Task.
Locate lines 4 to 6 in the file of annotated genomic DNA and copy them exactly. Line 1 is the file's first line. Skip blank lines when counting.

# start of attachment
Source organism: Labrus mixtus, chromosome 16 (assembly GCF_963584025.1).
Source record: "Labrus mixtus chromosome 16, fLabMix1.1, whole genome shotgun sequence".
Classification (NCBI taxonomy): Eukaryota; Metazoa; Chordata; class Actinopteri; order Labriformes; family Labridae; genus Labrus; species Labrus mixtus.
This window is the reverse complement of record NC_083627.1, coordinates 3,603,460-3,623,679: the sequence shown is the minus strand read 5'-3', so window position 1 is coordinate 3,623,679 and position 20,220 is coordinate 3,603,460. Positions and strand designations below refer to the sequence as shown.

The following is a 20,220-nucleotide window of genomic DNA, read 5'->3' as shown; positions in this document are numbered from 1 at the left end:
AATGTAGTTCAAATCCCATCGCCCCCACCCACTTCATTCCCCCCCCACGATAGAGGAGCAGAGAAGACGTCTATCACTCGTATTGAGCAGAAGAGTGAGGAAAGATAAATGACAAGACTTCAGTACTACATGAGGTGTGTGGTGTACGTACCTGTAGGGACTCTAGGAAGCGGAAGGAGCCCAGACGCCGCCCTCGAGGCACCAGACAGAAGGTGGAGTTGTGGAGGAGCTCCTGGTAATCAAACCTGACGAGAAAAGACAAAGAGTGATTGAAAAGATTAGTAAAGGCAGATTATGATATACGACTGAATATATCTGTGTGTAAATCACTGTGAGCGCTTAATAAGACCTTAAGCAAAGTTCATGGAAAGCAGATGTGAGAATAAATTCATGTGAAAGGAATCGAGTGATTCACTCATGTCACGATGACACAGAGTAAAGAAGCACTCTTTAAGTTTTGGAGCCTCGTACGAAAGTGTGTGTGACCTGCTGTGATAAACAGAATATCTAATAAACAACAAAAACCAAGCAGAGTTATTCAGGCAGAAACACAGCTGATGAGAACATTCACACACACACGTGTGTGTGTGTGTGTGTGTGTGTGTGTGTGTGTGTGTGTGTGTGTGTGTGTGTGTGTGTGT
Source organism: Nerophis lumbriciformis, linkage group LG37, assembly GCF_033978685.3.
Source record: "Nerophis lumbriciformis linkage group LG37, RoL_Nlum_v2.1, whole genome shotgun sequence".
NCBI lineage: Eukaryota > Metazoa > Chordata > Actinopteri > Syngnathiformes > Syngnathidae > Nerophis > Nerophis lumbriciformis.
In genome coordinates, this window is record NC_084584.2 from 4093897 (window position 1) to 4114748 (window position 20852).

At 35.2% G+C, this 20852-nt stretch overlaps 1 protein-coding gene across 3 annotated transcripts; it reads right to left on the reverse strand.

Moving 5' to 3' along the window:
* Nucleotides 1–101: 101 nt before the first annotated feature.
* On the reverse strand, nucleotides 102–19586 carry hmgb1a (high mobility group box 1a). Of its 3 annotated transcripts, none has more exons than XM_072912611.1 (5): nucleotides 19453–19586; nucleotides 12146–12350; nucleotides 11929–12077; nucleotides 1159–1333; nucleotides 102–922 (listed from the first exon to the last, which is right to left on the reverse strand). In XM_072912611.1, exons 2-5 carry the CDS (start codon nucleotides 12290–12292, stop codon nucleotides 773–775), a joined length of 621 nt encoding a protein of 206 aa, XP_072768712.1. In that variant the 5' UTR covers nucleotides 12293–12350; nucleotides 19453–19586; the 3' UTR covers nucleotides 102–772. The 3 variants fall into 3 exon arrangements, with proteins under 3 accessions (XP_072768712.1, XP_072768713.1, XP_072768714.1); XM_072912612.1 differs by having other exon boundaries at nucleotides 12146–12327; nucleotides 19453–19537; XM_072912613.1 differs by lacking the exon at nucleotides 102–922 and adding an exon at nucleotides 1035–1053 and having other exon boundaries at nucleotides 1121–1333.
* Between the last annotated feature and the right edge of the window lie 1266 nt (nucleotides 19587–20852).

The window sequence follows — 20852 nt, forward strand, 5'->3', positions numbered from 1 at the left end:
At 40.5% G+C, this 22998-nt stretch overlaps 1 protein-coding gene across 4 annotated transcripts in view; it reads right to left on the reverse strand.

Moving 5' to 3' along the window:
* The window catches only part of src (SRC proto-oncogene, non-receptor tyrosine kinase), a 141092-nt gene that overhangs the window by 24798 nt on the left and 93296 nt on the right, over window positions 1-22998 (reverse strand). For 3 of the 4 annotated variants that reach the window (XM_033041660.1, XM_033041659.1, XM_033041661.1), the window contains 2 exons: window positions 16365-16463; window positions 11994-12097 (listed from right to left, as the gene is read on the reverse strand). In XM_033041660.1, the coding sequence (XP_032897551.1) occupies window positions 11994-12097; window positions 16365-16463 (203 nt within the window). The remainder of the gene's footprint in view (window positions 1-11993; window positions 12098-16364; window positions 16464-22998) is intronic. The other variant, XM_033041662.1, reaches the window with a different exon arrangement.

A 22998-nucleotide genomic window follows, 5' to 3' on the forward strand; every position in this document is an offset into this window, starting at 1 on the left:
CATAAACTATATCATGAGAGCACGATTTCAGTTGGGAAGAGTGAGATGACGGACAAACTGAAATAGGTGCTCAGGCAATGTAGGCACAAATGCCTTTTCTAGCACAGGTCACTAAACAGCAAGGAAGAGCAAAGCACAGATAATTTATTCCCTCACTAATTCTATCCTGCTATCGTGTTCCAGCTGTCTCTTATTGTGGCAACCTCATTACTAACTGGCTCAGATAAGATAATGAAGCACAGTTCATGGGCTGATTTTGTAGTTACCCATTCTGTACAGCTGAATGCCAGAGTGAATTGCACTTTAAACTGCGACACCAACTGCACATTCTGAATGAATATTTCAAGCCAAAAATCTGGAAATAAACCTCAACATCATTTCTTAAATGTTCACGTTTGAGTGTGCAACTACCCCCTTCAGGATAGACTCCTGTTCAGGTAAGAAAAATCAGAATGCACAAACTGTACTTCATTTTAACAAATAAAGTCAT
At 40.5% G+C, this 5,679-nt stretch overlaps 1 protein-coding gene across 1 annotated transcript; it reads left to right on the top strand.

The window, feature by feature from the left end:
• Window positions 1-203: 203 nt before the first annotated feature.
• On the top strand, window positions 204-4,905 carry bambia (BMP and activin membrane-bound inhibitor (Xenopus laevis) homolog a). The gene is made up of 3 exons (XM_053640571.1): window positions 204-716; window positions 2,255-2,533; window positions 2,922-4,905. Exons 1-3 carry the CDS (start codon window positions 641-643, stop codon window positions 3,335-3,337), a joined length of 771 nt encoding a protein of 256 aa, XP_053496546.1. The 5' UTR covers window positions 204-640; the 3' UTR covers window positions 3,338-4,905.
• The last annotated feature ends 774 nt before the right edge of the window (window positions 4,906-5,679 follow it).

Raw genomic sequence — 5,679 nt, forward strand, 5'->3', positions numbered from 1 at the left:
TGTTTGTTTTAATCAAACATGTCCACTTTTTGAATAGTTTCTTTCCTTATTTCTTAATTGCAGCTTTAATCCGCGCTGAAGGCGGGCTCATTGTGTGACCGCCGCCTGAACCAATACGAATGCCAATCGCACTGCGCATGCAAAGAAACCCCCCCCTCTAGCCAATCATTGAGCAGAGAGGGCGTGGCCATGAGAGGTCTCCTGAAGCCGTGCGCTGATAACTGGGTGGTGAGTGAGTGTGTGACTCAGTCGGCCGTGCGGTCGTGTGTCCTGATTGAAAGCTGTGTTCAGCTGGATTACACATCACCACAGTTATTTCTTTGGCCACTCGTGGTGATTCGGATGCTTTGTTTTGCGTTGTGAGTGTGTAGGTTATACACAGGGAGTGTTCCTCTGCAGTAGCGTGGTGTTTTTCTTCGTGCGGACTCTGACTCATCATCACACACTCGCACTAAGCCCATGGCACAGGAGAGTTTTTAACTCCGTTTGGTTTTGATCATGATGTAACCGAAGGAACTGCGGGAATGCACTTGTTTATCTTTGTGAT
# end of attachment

This window is the reverse complement of record NC_083627.1, coordinates 3,603,460-3,623,679: the sequence shown is the minus strand read 5'-3', so window position 1 is coordinate 3,623,679 and position 20,220 is coordinate 3,603,460. Positions and strand designations below refer to the sequence as shown.

The following is a 20,220-nucleotide window of genomic DNA, read 5'->3' as shown; positions in this document are numbered from 1 at the left end:
AATGTAGTTCAAATCCCATCGCCCCCACCCACTTCATTCCCCCCCCACGATAGAGGAGCAGAGAAGACGTCTATCACTCGTATTGAGCAGAAGAGTGAGGAAAGATAAATGACAAGACTTCAGTACTACATGAGGTGTGTGGTGTACGTACCTGTAGGGACTCTAGGAAGCGGAAGGAGCCCAGACGCCGCCCTCGAGGCACCAGACAGAAGGTGGAGTTGTGGAGGAGCTCCTGGTAATCAAACCTGACGAGAAAAGACAAAGAGTGATTGAAAAGATTAGTAAAGGCAGATTATGATATACGACTGAATATATCTGTGTGTAAATCACTGTGAGCGCTTAATAAGACCTTAAGCAAAGTTCATGGAAAGCAGATGTGAGAATAAATTCATGTGAAAGGAATCGAGTGATTCACTCATGTCACGATGACACAGAGTAAAGAAGCACTCTTTAAGTTTTGGAGCCTCGTACGAAAGTGTGTGTGACCTGCTGTGATAAACAGAATATCTAATAAACAACAAAAACCAAGCAGAGTTATTCAGGCAGAAACACAGCTGATGAGAACATTCACACACACACGTGTGTGTGTGTGTGTGTGTGTGTGTGTGTGTGTGTGTGTGTGTGTGTGTGTGTGTGTGTGT